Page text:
January 1, 1998
MARC E. COOK
Toss those aerodynamics texts, pitch that trusty slide rule, and send home the brainiac with the expensive degree in the next office. Here is what all that pesky airplane-design stuff boils down to - there are only two ways to make an airplane faster. Give it better aerodynamics (less overall drag, more efficient use of the engine's cooling air) or give it more power. When, in the mid-1980s, Mooney undertook to create a new top-line model, the only practical avenue was to add more power. After all, the basic Mooney wing and airframe had worked exceedingly well with up to 210 horsepower, and the costs associated with creating a new or substantially revised airframe far outstripped those of bolting on a larger engine - still do.
So when Mooney set about designing the turbocharged TLS on a stretched M20 airframe penned for the now-defunct Porsche-powered PFM, the company's engineers knew that it would need as much of the new Lycoming TIO-540's power as possible to ensure that the model would show its backward tail to the competition. Mooney and Lycoming agreed to allow this parallel-valve, six-cylinder engine to be rated at almost 90 percent of its maximum rated output in cruise, with the mixture leaned very aggressively to preserve fuel economy. (The TLS is among the few turbo airplanes to carry a 1,750-degree-Fahrenheit turbine-inlet temperature redline; far more common is a limit of 1,650 degrees.) For almost all of its other engines Lycoming recommends a maximum cruise at 75 percent.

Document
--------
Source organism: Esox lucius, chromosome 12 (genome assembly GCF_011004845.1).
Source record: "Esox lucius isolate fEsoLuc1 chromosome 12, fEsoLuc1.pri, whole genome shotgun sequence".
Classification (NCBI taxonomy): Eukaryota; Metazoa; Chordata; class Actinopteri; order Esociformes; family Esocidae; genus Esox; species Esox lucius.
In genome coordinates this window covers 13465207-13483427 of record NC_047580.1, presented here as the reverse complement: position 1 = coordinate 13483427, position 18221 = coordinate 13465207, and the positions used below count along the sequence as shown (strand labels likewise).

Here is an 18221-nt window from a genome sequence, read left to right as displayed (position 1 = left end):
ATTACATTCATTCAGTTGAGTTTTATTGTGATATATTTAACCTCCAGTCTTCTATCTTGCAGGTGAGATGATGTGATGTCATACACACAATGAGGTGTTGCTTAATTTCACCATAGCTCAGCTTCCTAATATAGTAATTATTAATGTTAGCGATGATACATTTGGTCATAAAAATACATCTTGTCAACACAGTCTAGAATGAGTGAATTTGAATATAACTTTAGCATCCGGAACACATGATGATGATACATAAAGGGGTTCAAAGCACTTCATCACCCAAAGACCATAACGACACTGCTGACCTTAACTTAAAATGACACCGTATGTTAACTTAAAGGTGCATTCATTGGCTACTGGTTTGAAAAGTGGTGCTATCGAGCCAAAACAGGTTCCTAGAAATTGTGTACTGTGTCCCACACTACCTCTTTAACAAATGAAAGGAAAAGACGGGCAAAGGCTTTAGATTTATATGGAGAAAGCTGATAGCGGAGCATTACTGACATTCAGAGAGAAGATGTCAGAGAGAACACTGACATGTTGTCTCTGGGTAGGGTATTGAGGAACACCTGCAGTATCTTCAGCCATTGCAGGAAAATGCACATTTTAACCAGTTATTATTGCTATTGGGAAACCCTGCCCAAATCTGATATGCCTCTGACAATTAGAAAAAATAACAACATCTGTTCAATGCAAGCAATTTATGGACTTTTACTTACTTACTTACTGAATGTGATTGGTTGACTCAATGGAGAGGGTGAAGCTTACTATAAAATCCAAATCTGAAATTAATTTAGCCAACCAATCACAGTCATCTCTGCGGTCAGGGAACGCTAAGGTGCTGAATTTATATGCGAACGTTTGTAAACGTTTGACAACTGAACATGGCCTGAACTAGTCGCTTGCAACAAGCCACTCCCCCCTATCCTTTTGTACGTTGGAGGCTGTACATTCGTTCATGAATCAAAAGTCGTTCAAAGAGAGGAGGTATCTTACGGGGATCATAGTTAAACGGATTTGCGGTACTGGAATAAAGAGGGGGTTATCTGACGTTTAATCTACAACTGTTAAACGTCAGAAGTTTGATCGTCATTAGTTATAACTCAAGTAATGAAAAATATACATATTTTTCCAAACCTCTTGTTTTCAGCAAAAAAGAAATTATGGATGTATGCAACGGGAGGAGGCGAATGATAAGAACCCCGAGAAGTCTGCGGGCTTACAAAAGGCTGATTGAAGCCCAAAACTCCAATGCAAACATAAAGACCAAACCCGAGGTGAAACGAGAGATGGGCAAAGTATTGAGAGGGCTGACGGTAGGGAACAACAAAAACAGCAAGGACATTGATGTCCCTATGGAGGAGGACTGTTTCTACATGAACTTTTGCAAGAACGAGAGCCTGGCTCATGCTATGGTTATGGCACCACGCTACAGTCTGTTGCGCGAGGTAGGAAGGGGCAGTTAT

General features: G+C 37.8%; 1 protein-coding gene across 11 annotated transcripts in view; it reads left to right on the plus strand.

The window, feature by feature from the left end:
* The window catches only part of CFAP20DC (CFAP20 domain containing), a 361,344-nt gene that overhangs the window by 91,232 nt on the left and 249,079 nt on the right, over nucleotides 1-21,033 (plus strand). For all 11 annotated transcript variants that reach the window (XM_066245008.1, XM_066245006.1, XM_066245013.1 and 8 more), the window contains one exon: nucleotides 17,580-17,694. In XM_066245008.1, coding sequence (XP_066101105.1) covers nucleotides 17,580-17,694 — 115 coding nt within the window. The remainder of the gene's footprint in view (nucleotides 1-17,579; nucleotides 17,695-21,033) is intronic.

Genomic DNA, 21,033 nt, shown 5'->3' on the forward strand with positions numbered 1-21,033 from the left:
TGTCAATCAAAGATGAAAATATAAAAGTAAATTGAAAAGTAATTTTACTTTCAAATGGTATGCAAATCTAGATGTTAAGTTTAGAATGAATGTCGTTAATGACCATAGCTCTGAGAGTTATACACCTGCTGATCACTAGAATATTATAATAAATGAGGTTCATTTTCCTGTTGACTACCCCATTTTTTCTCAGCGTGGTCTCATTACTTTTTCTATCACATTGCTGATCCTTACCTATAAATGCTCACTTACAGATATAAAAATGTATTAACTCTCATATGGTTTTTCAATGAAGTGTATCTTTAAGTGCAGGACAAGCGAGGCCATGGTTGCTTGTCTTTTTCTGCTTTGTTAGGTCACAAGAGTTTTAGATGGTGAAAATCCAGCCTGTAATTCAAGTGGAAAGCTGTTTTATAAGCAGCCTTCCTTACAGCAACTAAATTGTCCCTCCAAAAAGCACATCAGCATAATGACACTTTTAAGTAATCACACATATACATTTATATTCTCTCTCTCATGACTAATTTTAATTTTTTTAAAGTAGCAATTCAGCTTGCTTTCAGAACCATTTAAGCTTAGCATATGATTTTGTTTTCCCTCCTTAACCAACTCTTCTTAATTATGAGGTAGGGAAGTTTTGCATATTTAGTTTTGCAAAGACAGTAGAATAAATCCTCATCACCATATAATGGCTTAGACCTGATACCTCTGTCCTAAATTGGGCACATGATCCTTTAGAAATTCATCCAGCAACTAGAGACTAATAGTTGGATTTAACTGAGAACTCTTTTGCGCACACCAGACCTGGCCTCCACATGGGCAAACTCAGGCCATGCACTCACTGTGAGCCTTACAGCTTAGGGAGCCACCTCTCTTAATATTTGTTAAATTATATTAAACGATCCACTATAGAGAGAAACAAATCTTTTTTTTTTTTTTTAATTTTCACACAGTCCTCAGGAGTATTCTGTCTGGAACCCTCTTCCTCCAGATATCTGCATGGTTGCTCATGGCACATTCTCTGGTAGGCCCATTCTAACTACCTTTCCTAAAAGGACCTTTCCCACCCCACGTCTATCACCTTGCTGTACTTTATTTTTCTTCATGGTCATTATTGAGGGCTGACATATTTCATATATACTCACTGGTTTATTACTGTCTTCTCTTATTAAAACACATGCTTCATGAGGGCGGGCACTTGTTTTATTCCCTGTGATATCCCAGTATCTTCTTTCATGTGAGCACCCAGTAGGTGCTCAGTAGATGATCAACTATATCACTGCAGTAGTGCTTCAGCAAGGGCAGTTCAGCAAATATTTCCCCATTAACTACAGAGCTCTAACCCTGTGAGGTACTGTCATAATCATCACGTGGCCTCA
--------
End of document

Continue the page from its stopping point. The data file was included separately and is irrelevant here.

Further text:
Such an immodest maximum cruise power setting, together with the high TITs involved, raised more than a few eyebrows - particularly when the airplane was asked to deliver maximum cruise at FL250, where the TLS would crank along at almost 220 knots true. But the new TLS owners were too wowed by the speed and the published 2,000-hour TBO to care much about the high fuel flows (20.5 gph at max cruise) and the risk of running an engine so hard at altitude - the worst combination of conditions for a piston powerplant. High-altitude air is so thin - even though it's usually quite cold - that it's a poor conductor of heat; and, predictably, air-cooled engines suffer.
These new owners were not aided by misinformation about the TLS's engine. In describing the TLS, many aviation writers mistakenly called its Lycoming a kissing cousin of the 350-hp TIO-540 as used in the Piper Navajo Chieftain, among other large airplanes. Surely, went the logic, an engine capable of 350 hp will be well under its potential at 270 hp in the TLS, and 90 percent of that for cruise should pose no serious threat to reliability. Unfortunately, the scribes were wrong. These two engine iterations have remarkably little in common. Indeed, the parallel-valve engine used in the TLS is normally rated at 260 hp without a turbo (but at higher rpm with a greater compression ratio). The 300-hp engine you'd see on, say, a Piper Saratoga is, like the Navajo's engine, a wholly different beast. So this lightweight version of the 540-cubic-inch six-cylinder is anything but loafing in the TLS, to say nothing of running all day long at a heretofore unseen maximum allowable output with POH-specified aggressive leaning techniques.